Many B2B SaaS businesses will succeed or fail based on the volume, cost and quality of inbound leads. The reason for this is straightforward: subscription price. If you are like most SaaS vendors, you are probably offering an annual subscription price that is 5%-25% of the equivalent upfront perpetual license of a traditional enterprise software vendor. There is a lot of analysis by VC firms etc. regarding what the real benchmarks for these numbers should be, but I’ll suggest we just go with the theory that you have to generate leads for A LOT LESS. If your subscription rate is $5000/year, then you need to acquire customers for anywhere from $2,500 to $7,500 total absorbed sales and marketing cost (the lower value if you don’t have a lot of cash, the higher if you can absorb a three year payback timeframe).
Therefore, you can’t afford expensive lead generation efforts in the $1,000/opportunity range, or direct selling costs in the $10,000/deal range, which are the bread and butter of traditional enterprise software, i.e., outbound telemarketing, print advertising, direct mail, trade shows, and heavy field marketing backed up by field sales reps making $200K/yr on $2M/yr in quota. While you may be able to apply some of these methods selectively for concentrated, high-need, high-value market segments, most SaaS startups will find them unprofitable. You must strive to develop marketing campaigns that bring customers to you and a sales model that can close a deal for around $1000. What are you to do?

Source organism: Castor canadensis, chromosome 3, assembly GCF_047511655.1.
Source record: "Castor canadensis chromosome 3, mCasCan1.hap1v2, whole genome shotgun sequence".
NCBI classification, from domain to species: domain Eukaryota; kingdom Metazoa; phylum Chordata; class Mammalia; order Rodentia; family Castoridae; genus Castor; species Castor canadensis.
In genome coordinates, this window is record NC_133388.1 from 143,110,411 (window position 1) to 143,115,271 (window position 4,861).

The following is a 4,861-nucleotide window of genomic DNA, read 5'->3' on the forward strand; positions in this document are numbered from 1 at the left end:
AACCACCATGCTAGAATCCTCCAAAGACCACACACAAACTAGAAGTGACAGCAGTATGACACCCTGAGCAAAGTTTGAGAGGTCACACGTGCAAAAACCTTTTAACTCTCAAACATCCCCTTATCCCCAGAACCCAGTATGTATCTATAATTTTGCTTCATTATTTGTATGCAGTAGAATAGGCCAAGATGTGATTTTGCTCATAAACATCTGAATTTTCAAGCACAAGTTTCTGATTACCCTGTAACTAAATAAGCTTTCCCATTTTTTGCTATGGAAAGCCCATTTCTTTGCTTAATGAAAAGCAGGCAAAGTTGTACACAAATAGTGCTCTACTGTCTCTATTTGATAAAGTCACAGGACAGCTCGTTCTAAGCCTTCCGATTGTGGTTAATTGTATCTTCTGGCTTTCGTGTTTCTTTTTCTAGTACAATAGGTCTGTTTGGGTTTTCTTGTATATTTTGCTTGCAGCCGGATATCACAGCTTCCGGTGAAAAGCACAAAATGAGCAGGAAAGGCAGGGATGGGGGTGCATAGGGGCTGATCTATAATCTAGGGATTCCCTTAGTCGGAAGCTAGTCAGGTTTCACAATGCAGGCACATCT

You are a Web-based business—act like one! Your first plan of attack should be Website search engine optimization (SEO) and search engine marketing (SEM). Your Web site should be built for SEO from the ground up on the day you launch, not optimized (or sub-optimized) later on. Your competency in online marketing and public relations will be as critical to your success as your engineering effort. You should be leveraging every possible low cost, online vehicle including search optimization, search advertising, directory listings, affiliate programs, email, online articles, newsletters, online interviews, Webinars, blogging, social networking, banner advertising, podcasting, flash tours, free mash-up widgets, viral customer referral programs, free trial, and online purchase before you even consider direct mail or an expensive trade show. Why? Because you don’t just need leads, you need the Glengarry leads. Internet-laggards will be too hard and too expensive for you to close.
After this, your second order of business should be offline PR—because it is free. Opt for evangelism over outbound calling, speaking engagements over booth space, and online case studies articles, and interviews over advertising. Many startups fall into the trap of over-analyzing their highly-fragmented, SMB target markets and coming to the conclusion that a heavy field marketing effort is required to get in front of these hard-to-reach customers. This is not the case. The right answer is that your most important prospect qualification criteria is not industry sector or application need, it is comfort with the Internet. If your target industry sector is food service distribution, then your target prospect is food service distributors that are online, with broadband, and Web-savvy. You cannot afford to communicate and educate with late-stage adopters who are not 100% online today. These customers will come along as they educate themselves. If you visit the Web sites of successful SaaS companies like www.salesforce.com and www.taleo.com, you’ll see ten times as many online events as offline ones, and the offline events lean heavily toward road shows, local seminars, and user groups, i.e., prospects that came there just to see them! If you find that you are spending too much on offline marketing to generate leads or you aren’t getting enough leads, the problem is not the efficacy of your offline marketing program; it is your qualification criteria and your allocation of marketing expenses.